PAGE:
The National Eye Institute states that there are 3 million people affected by glaucoma, a devastating condition that leaves one blind. By 2030, researchers expect that numbers will rise by 58%, affecting 4.2 million Americans; and the sad thing is, most of these individuals don’t know they already have it.

What is Glaucoma?

A Glaucoma is a group of various eye conditions that affect the optic nerve of the eye due to ocular hypertension or increased intraocular pressure, caused by the blockage of the eye’s drainage system. Through time, if not treated early, this can lead to vision loss.

Signs and symptoms

There are various types of glaucoma, two of which are the main types, open-angle glaucoma, and closed-angle glaucoma. These two also have different symptoms but are generally marked by ocular hypertension.

 

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Open-Angle Glaucoma or Primary/Chronic Glaucoma

It is called “open-angled” because the angle where the iris and the cornea meet, has become widely open; however, the trabecular meshwork which is responsible for draining the intraocular fluid to the bloodstream becomes partially blocked. Ninety percent of glaucoma cases are open-angled which makes this type the most common and affects three million Americans. Symptoms of this type include:

  • Slow clogging of the eye’s drainage canal, which causes ocular hypertension.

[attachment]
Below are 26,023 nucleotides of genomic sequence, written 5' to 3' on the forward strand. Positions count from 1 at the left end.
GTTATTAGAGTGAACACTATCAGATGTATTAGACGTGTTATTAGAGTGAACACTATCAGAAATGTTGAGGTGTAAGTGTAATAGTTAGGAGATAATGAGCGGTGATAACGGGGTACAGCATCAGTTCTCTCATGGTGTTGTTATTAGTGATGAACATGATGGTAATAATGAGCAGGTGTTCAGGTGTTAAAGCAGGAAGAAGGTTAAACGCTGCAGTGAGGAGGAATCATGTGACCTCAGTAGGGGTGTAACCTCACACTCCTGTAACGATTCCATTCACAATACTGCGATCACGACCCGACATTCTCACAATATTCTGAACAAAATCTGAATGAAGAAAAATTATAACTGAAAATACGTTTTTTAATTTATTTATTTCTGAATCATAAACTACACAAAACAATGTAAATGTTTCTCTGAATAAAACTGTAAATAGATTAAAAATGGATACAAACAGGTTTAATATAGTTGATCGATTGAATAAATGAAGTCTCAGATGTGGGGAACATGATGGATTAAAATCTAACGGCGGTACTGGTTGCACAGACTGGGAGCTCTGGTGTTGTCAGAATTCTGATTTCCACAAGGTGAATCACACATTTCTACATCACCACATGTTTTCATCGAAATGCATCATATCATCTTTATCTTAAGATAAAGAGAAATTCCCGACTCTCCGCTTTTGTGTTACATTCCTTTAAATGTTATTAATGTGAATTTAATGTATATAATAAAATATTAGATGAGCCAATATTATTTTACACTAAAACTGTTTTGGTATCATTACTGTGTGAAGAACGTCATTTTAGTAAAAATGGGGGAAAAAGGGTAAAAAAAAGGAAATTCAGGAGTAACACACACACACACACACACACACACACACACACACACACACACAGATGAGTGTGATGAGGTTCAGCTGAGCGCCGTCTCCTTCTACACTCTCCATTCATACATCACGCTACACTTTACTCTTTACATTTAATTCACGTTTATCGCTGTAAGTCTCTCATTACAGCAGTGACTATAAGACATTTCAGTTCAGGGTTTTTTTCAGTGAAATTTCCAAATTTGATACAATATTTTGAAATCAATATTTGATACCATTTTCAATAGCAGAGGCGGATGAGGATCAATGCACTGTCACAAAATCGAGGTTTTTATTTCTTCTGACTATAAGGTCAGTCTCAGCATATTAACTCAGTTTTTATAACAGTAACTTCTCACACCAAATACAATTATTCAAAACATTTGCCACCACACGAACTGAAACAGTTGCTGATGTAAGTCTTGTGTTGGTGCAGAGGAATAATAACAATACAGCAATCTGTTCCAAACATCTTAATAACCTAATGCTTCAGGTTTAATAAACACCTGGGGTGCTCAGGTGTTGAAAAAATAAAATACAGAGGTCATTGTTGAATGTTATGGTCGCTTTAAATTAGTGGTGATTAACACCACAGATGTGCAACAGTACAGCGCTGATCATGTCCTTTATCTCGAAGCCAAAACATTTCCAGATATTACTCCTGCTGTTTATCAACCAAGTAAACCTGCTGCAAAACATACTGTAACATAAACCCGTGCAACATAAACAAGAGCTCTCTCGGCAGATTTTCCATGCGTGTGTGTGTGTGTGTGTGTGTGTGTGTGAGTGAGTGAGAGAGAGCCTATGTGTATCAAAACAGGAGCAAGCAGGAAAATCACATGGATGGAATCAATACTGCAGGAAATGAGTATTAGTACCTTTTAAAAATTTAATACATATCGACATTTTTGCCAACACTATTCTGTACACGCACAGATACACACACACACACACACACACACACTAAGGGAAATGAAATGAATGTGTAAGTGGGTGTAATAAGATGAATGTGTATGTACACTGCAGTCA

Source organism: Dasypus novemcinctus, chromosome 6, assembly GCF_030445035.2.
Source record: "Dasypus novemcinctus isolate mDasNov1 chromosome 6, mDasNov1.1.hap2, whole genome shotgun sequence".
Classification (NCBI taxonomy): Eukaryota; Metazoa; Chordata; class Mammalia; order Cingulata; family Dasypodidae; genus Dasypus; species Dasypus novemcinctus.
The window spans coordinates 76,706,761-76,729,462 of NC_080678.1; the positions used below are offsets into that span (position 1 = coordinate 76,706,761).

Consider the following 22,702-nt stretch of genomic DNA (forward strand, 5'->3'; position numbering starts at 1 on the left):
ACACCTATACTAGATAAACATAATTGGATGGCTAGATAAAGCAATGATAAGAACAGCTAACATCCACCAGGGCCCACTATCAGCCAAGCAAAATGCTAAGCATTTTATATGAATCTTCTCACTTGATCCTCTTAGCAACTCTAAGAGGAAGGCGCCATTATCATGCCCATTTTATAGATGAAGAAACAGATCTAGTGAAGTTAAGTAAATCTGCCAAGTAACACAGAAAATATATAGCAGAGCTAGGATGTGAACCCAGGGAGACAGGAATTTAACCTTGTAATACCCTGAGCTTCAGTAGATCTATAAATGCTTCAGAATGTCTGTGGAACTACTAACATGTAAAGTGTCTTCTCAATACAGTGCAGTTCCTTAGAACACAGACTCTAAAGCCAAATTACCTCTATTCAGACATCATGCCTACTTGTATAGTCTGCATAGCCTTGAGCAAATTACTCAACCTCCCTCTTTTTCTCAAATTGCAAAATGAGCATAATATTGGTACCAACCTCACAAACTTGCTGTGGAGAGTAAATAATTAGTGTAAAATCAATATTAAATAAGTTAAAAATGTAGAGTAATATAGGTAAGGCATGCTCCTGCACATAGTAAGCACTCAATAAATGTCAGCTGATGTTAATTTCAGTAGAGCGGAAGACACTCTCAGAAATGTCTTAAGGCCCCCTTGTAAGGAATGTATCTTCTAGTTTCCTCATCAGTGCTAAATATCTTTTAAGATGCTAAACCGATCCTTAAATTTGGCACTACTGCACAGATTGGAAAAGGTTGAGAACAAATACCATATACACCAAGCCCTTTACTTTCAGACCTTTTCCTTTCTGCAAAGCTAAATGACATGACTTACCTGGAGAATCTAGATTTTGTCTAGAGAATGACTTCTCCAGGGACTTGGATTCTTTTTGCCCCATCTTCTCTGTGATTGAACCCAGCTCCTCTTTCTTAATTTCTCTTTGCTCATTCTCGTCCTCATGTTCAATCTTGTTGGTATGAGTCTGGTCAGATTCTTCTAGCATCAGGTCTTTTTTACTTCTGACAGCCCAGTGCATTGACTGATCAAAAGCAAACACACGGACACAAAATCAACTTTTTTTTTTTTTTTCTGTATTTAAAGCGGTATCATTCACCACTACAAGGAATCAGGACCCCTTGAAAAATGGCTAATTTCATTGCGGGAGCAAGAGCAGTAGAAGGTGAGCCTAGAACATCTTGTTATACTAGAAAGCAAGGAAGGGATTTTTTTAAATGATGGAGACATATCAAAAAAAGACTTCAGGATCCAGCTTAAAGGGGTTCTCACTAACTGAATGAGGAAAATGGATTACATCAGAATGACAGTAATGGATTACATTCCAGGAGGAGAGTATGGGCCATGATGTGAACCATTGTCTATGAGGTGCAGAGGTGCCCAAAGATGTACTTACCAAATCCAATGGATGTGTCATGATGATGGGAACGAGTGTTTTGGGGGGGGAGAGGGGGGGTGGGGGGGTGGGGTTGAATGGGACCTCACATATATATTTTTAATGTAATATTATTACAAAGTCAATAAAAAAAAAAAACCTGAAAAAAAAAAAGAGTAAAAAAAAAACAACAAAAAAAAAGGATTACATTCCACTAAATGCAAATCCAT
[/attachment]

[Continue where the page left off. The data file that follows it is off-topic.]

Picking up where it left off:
• Iris and cornea have a broad and open angle.
  • It develops slowly and also a lifelong condition.
  • Symptoms and damage may not be noticeable.

This type of glaucoma is affecting more than three million people in America. In the first stage of open-angle glaucoma, most people do not notice any signs or symptoms, that is why healthcare providers encourage everyone to get regular eye check-ups.

Angle-closure Glaucoma or Closed-angle Glaucoma

Also called acute glaucoma, closed-angle glaucoma occurs by the closing angle between the iris and the cornea. Its symptoms are:

  • The sudden increase of intraocular pressure due to blocked drainage canals.
  • Develops quickly
  • Symptoms and damage are noticeable
  • Immediate medical attention is required to prevent vision loss.

Treatment

When caught early, glaucoma treatments can slow down the progression of open-angle glaucoma. That is why early diagnosis is imperative.

Some treatments for glaucoma include medicines like pills and eye drops. These medications help lower ocular hypertension or intraocular pressure by draining fluids by assisting the eye to produce fewer fluids.

Another method of reducing intraocular pressure is to undergo laser trabeculoplasty. This procedure allows a laser to create spaced burns on the stretched drainage holes in the meshwork. By doing so, it alleviates the patient from severe eye pain by draining excess fluids and make them flow faster.

Surgery called trabeculectomy is another effective treatment for glaucoma. The doctor will be giving the patient medication to relax and then inject an anesthetic to the eye to make it numb. Then, the doctor will remove some tissue to provide better drainage to the eye.

It is also good to note that conventional surgery’s effectivity is from 60-80%. The operation is done one eye at a time. While recovering, doctors will require you to use antibacterial medication to avoid possible eye infections.
There are many other types of glaucoma. Since most symptoms are unnoticeable, healthcare providers highly encourage regular visits to your doctor. It is imperative to have eye check-ups at least once a year, depending on your age.

People 60 and above are at risk to have glaucoma. However, glaucoma can affect people in various age groups. Africans and Hispanics are more likely to develop this debilitating condition.


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